The Holocaust And The United States Research Paper

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The Holocaust and the United States The word Holocaust originally meant sacrifice burned by fire, but after Nazi, Germany appointed a new leader, Adolf Hitler, the word Holocaust changed its meaning to the slaughter of humans on a large scale. (Feil, Dave, Dale, 2001, page 1) What exactly happened to the millions murdered during the Holocaust and why didn't the United States do more to stop the tragedy? Jewish life in Europe before the Holocaust was peaceful. In Eastern Europe most Jews lived in Poland, Soviet Union, Hungary and Romania. The Eastern Jews were more old fashioned and lived in towns called "shtetls". In Western Europe, however, people of Jewish decent lived in places such as Germany, Italy, Holland and Belgium. The Western Jews had a more formal education and lived in cities instead of "shtetls". Though the Eastern and Western Jews had a lot of differences, most had one thing in common, majority of them would be sentenced to death between 1933 and 1945.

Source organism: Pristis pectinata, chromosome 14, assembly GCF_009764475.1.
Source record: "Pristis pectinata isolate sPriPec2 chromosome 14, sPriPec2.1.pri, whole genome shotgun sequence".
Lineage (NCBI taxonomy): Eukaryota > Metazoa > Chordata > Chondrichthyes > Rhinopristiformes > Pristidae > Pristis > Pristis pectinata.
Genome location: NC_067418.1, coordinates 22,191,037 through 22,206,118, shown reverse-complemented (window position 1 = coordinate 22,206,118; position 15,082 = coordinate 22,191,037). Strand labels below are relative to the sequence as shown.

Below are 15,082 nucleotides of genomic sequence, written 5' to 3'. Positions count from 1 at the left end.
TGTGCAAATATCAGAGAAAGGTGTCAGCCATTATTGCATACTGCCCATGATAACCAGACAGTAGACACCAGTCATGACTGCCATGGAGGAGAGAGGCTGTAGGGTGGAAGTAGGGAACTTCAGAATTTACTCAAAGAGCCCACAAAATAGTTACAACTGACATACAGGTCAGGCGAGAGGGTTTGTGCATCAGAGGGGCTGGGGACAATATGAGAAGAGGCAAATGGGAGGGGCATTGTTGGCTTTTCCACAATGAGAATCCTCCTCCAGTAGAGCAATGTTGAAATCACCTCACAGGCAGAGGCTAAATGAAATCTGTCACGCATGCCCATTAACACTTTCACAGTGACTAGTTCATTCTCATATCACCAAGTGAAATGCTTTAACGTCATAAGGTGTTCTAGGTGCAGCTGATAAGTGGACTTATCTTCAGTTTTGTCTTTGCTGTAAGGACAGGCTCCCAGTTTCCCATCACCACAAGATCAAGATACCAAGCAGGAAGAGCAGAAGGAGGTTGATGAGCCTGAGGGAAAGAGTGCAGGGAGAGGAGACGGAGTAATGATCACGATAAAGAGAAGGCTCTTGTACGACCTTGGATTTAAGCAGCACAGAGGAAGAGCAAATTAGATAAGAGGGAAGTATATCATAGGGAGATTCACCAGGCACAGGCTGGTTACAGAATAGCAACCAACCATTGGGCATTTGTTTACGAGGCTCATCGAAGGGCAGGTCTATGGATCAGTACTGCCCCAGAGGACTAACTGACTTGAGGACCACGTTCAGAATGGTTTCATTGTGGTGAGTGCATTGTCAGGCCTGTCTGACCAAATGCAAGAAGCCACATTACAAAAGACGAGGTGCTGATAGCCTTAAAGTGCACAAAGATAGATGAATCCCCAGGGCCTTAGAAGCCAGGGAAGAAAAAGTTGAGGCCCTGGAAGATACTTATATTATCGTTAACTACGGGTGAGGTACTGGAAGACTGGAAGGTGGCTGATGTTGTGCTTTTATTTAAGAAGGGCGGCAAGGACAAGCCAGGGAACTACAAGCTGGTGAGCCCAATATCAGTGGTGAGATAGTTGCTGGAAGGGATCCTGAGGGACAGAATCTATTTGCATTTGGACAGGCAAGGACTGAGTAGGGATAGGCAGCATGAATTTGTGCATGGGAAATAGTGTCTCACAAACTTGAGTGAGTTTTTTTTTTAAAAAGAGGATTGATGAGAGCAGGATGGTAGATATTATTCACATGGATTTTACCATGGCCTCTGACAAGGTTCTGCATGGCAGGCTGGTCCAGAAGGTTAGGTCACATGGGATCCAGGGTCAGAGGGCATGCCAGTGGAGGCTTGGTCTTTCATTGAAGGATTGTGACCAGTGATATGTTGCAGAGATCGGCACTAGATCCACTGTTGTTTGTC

The dictator who came to power in 1933 promised a new and better Germany. Adolf Hitler, a powerful, spellbinding speaker, attracted Germans desperate for change. He planned on enforcing Germany to have a one party dictatorship and relied on terror to achieve goals. Adolf Hitler was a member of the National Socialist German Workers Party or Nazi's for short. With Hitler's cunning intellect, he led the German population into what is known today as the Holocaust.

Germany Declared war on the United States on December 11th, 1941. With this declaration, World War II began. With the war in effect, there was very little the United States could do to prevent the terror that was taking place in Europe. In 1944, President Roosevelt established the War Refugee Board. The War Refugee Board insisted that the...